As Michael Ellegood, P.E., senior consultant for PSMJ Resources Inc., and former public works director for Maricopa County, Arizona, explains, “Too often we make decisions in the country that have significant technical implications without including qualified engineers as part of the decision-making process.” The mandate to the engineer is, “We’re going to do this, now make it happen.”
Austin also notes the need to involve PEs more fully in public policy decisions. “They have a lot to offer but they aren’t consulted when they should be,” he says. As to whether they’re listened to when they are involved, “It depends on who’s doing the listening. In some cases, the people doing the listening maybe don’t understand the value that a PE plays. While PEs are not infallible, they give the public the best opportunity to understand the consequences of complex technical decisions.”
The greater the complexity of an issue or problem, notes Austin, the broader the net of people that need to be involved—including professional engineers.
A Sewer Ceremony?
PEs provide a long-term perspective, Ellegood explains, while officials may focus on the next election.
He offers an analogy of a municipality that has a $3 million surplus and is faced with the choice to replace an aging sewer system or build a new library. “Put yourself in the position of the elected official who says, ‘Gee, who’s going to the groundbreaking of when they tear up the street and screw up traffic to replace the sewer system, or who will go to the groundbreaking ceremony for a new library in a disadvantaged part of town?’”
We not only need elected officials who have the guts to make tough decisions, Ellegood emphasizes, but also PEs need to develop relationships of trust with them to help them make such choices.
Professional engineers have a responsibility to get more actively involved, Ellegood believes—for instance, warning officials of the dangers of not properly maintaining older infrastructure.
That means becoming more visible and speaking about issues in ways that don’t alienate officials. “You’re not the opposite party,” says Ellegood. “You’re simply trying to explain the laws of physics.”
Get to know your elected officials, he advises, particularly those at the state, county, and municipal levels. Understand who they are, what they stand for, their knowledge base, and their limitations. Then, when giving advice, talk to them in a way that’s respectful and not accusatory. “These are people like you and me,” he stresses.
Awareness and Appreciation
Citizens also need to be educated about the expertise and ethical mindset that PEs provide.
“Sometimes the public doesn’t appreciate or realize the difference between engineers and licensed engineers,” says Conzett. “They need to know there is a difference.” Licensing, as NSPE members know, means engineers have met the standards of education, experience, and testing.
The NCEES president says he’s thought often about the best way to raise public awareness. More disasters will bring more attention—but that shouldn’t be the answer. Communications by societies such as NSPE can help when there is a disaster, he says, incorporating tools such as social media to reach the younger generations.
Ellewood suggests PEs become frequent bloggers and contributors to local news media, keeping content objective and without political slant. “We’re not going to become respected if we stay invisible,” he says.
NSPE President Tim Austin explains that communicating the role of the professional engineer is “an integral part of what we’re trying to do within NSPE: build the public awareness and appreciation for the licensed PE.”
The Society’s advocacy for the involvement of professional engineers in autonomous vehicle development is just one manifestation of this.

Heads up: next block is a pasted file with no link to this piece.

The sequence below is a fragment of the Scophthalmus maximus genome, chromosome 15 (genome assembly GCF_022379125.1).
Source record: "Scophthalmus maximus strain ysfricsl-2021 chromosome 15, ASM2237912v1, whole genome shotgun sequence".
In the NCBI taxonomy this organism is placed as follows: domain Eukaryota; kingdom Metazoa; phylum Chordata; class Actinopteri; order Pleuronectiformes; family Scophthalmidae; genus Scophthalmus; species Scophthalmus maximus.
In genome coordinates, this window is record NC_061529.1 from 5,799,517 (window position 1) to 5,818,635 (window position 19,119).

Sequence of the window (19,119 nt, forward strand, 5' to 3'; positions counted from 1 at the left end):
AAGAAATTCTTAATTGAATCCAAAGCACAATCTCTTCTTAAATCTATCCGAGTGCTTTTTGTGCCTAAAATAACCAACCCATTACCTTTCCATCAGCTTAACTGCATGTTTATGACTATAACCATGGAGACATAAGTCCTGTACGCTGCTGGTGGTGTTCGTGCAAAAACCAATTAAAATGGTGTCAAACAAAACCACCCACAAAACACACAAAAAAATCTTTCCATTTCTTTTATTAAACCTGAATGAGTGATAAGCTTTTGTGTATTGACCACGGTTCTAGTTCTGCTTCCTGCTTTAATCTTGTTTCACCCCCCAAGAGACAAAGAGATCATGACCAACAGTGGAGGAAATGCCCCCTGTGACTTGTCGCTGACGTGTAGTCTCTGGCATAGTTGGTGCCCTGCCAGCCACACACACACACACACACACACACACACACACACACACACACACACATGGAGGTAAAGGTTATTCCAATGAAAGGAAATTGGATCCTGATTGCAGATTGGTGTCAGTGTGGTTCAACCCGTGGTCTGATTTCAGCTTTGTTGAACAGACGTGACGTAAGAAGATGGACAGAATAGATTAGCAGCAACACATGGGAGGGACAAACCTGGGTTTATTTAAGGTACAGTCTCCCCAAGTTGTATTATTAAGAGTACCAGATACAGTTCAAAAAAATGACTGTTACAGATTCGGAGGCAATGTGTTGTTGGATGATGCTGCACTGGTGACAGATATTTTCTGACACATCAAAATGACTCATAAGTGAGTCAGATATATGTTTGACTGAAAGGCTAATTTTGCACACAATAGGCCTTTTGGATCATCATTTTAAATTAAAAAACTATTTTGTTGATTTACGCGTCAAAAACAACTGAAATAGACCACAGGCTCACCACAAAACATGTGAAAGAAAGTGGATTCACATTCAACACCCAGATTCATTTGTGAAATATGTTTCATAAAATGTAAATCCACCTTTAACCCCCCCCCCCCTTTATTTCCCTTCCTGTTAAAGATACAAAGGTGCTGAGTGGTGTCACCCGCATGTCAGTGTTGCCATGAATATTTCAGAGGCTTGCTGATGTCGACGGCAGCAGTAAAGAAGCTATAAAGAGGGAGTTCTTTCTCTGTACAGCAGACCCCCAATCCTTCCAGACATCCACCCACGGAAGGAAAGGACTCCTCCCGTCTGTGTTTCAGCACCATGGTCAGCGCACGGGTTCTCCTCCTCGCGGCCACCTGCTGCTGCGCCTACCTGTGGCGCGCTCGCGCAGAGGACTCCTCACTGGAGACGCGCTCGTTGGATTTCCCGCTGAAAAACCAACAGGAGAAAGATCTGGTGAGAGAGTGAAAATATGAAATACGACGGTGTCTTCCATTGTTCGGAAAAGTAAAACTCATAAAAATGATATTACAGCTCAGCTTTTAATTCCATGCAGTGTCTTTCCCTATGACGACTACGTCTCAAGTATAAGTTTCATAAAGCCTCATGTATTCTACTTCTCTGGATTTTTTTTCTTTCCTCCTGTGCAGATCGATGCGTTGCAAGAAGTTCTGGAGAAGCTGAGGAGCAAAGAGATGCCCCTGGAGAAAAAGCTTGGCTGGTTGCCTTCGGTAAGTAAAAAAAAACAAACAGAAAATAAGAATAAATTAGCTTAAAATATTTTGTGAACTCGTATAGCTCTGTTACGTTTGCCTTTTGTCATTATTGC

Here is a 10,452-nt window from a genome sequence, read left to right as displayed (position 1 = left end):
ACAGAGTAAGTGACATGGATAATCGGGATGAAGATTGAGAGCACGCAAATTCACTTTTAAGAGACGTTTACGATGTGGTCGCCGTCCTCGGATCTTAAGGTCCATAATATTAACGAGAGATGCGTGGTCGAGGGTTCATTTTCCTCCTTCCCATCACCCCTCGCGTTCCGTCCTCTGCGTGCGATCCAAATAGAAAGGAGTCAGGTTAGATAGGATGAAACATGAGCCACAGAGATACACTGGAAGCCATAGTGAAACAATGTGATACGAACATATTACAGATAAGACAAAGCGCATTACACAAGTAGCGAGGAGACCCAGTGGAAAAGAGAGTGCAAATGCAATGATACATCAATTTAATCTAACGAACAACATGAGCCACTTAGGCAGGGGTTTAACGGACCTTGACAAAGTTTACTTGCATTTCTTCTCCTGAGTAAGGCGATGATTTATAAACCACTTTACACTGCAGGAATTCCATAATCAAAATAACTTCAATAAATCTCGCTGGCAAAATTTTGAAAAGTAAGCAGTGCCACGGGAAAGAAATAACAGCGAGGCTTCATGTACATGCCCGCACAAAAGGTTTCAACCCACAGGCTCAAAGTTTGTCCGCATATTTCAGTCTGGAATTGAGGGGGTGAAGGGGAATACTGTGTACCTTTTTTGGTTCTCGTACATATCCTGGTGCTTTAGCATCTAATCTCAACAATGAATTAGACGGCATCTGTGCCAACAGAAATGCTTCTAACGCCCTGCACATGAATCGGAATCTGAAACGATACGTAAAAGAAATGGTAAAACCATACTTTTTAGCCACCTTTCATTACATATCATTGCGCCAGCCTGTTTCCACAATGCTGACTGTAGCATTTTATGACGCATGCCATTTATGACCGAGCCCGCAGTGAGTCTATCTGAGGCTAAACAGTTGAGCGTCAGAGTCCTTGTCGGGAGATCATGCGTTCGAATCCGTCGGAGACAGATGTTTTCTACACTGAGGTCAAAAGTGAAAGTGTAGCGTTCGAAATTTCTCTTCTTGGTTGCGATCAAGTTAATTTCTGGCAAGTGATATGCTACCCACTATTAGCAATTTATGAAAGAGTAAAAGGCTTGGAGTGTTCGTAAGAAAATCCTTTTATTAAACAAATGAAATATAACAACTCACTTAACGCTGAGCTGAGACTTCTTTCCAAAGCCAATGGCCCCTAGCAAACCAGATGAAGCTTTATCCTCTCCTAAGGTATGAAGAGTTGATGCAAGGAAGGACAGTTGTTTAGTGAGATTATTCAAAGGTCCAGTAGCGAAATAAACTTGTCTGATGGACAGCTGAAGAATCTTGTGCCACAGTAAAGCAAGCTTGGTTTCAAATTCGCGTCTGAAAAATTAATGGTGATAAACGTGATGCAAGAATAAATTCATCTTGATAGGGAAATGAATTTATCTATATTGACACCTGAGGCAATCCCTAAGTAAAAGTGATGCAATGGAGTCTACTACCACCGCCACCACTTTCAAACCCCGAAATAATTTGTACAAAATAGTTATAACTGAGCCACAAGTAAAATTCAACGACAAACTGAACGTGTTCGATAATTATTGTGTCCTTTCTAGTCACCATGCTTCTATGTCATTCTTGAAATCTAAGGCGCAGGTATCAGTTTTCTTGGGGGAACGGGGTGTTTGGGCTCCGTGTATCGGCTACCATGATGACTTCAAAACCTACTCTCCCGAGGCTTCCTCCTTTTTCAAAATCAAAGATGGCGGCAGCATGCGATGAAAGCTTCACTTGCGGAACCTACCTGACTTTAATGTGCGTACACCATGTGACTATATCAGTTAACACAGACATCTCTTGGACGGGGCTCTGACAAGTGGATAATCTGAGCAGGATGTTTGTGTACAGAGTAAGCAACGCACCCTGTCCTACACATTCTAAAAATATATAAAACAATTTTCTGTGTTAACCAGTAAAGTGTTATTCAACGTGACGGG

Austin believes PEs have to find opportunities to communicate their value, and do so with some humility. “We have to do it in a manner that helps build public trust,” he says. That starts at the individual level, he believes—perhaps person by person.
Become more visible and speak about issues in ways that don’t alienate officials. “You’re not the opposite party. You’re simply trying to explain the laws of physics.”
—MICHAEL ELLEGOOD, P.E.
All 50 states, US territories, and the District of Columbia have engineering licensing laws on the books. Unfortunately, that doesn’t guarantee the use of professional engineers in responsible charge of projects. Certain areas are exempt from state licensure laws (industry and the federal government, for example). And challenges to licensure and other important issues such as qualifications-based selection occur regularly.
Any given month, NSPE’s website highlights actions the Society has taken against such efforts. In March NSPE submitted a letter against a Louisiana bill that would weaken licensure requirements in the state, and in February took action against efforts to erode qualifications-based selection in Kansas. (See Executive Director Mark Golden’s Outlook column, for more on threats to licensure and the need for aggressive advocacy.)
The vital PE role of “protecting the public health, safety, and welfare” is repeated so often it can start to lose its meaning and feel cliché. But both recent and historic examples demonstrate how relevant the phrase remains.
In 1995, NSPE’s Engineering Times interviewed Roger Boisjoly, P.E., one of the engineers who warned of the possible O-ring failure prior to the explosion of the space shuttle Challenger. The engineers’ recommendations were overruled by senior managers, and seven people died as a result.
Boisjoly wasn’t licensed at the time, but he earned his PE afterwards. As he said in the interview, “Now picture the scenario of me having a PE license when this happened, and me taking the Code of Ethics and … saying, ‘Look! This is what the Code says, this is what I’m obligated to do.’ That’s a powerful threat, especially if my colleagues also have PE licenses.”
After the Challenger events and fallout, the professional engineer was diagnosed with post-traumatic stress disorder. But later he used the experience to speak to others about engineering ethics.
As he explained in the interview, “I believe in the philosophy that you need to tell people what they need to know, not what they want to hear. [Engineers] have got to stand up and fight for what they know is right.”
The stakes were high then, and they remain so now. Real human lives depend on such action.
Read Michael Ellegood’s NSPE Blog post on the Flint crisis at www.nspe.org/resources/blogs/nspe-blog.
Go to http://flintwaterstudy.org for a link to the Flint Water Advisory Task Force report and other updates from the Virginia Tech team of engineers and others who uncovered the issue and are now working toward solutions.